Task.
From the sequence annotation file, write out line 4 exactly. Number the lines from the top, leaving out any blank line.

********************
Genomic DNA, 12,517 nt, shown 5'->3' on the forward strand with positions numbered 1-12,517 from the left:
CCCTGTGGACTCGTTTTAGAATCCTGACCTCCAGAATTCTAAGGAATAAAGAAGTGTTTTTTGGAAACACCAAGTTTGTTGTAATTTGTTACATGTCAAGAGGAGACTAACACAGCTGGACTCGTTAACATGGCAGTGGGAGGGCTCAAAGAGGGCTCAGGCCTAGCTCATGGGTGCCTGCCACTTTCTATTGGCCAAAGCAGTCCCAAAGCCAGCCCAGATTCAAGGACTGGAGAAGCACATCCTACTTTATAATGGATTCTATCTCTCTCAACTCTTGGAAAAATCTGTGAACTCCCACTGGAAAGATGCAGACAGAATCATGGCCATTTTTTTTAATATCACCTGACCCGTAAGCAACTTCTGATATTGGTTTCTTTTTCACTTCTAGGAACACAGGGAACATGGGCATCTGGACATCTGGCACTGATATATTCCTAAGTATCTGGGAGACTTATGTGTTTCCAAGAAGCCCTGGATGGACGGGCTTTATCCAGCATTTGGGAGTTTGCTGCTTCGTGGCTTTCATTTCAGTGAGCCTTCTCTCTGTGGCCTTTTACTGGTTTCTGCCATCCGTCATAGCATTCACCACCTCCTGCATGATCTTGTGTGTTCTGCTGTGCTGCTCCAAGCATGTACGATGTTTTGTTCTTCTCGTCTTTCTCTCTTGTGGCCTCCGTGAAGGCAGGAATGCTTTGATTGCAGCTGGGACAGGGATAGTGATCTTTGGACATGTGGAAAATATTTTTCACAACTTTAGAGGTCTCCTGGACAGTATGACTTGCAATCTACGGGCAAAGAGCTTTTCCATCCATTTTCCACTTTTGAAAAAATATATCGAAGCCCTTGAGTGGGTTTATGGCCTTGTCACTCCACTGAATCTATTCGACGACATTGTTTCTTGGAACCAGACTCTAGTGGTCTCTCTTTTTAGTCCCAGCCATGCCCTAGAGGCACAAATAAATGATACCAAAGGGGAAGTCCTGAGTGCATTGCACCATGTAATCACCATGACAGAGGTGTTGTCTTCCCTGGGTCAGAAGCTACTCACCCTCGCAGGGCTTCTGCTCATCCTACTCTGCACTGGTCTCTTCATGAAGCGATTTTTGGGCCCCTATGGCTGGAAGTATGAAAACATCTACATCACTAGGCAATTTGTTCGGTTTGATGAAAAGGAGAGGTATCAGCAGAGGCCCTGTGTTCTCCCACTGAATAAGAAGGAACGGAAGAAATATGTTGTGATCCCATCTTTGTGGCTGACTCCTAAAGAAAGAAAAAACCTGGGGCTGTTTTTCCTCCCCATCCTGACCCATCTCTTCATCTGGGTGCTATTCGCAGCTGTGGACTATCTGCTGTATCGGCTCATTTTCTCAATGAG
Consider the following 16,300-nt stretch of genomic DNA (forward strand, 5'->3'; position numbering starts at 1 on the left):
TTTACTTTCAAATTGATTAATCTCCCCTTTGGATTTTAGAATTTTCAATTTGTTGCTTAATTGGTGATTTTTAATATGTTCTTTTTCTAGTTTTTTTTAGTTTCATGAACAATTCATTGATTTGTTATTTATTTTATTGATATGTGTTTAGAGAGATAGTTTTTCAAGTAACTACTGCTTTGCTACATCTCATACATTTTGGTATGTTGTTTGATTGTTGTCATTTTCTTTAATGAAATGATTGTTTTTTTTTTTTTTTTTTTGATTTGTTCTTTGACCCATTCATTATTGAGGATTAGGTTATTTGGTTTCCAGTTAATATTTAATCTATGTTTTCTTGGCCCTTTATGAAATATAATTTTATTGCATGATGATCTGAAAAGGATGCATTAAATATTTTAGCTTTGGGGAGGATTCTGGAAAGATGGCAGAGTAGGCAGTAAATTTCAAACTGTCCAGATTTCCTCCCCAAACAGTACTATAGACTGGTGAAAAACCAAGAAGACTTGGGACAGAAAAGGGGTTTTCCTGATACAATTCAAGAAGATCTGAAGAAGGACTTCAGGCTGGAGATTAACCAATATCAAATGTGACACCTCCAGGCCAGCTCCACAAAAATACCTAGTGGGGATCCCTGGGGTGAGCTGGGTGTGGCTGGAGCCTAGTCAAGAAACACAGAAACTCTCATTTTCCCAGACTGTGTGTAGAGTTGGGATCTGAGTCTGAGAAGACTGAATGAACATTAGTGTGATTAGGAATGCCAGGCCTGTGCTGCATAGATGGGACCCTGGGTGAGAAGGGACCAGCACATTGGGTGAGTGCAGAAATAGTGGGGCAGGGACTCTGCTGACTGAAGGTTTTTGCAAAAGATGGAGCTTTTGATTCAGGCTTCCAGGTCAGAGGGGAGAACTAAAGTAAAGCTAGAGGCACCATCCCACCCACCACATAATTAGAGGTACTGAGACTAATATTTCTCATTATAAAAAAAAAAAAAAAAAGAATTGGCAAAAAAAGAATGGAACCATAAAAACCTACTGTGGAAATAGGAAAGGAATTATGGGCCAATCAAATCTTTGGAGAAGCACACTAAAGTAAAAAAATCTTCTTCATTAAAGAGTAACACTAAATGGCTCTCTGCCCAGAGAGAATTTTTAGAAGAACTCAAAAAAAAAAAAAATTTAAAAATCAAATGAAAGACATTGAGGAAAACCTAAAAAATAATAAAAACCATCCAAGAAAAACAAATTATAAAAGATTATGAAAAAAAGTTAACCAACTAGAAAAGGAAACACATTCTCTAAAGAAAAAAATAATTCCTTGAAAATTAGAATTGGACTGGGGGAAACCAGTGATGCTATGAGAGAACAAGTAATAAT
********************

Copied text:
TTTACTTTCAAATTGATTAATCTCCCCTTTGGATTTTAGAATTTTCAATTTGTTGCTTAATTGGTGATTTTTAATATGTTCTTTTTCTAGTTTTTTTTAGTTTCATGAACAATTCATTGATTTGTTATTTATTTTATTGATATGTGTTTAGAGAGATAGTTTTTCAAGTAACTACTGCTTTGCTACATCTCATACATTTTGGTATGTTGTTTGATTGTTGTCATTTTCTTTAATGAAATGATTGTTTTTTTTTTTTTTTTTTTGATTTGTTCTTTGACCCATTCATTATTGAGGATTAGGTTATTTGGTTTCCAGTTAATATTTAATCTATGTTTTCTTGGCCCTTTATGAAATATAATTTTATTGCATGATGATCTGAAAAGGATGCATTAAATATTTTAGCTTTGGGGAGGATTCTGGAAAGATGGCAGAGTAGGCAGTAAATTTCAAACTGTCCAGATTTCCTCCCCAAACAGTACTATAGACTGGTGAAAAACCAAGAAGACTTGGGACAGAAAAGGGGTTTTCCTGATACAATTCAAGAAGATCTGAAGAAGGACTTCAGGCTGGAGATTAACCAATATCAAATGTGACACCTCCAGGCCAGCTCCACAAAAATACCTAGTGGGGATCCCTGGGGTGAGCTGGGTGTGGCTGGAGCCTAGTCAAGAAACACAGAAACTCTCATTTTCCCAGACTGTGTGTAGAGTTGGGATCTGAGTCTGAGAAGACTGAATGAACATTAGTGTGATTAGGAATGCCAGGCCTGTGCTGCATAGATGGGACCCTGGGTGAGAAGGGACCAGCACATTGGGTGAGTGCAGAAATAGTGGGGCAGGGACTCTGCTGACTGAAGGTTTTTGCAAAAGATGGAGCTTTTGATTCAGGCTTCCAGGTCAGAGGGGAGAACTAAAGTAAAGCTAGAGGCACCATCCCACCCACCACATAATTAGAGGTACTGAGACTAATATTTCTCATTATAAAAAAAAAAAAAAAAAGAATTGGCAAAAAAAGAATGGAACCATAAAAACCTACTGTGGAAATAGGAAAGGAATTATGGGCCAATCAAATCTTTGGAGAAGCACACTAAAGTAAAAAAATCTTCTTCATTAAAGAGTAACACTAAATGGCTCTCTGCCCAGAGAGAATTTTTAGAAGAACTCAAAAAAAAAAAAAATTTAAAAATCAAATGAAAGACATTGAGGAAAACCTAAAAAATAATAAAAACCATCCAAGAAAAACAAATTATAAAAGATTATGAAAAAAAGTTAACCAACTAGAAAAGGAAACACATTCTCTAAAGAAAAAAATAATTCCTTGAAAATTAGAATTGGACTGGGGGAAACCAGTGATGCTATGAGAGAACAAGTAATAAT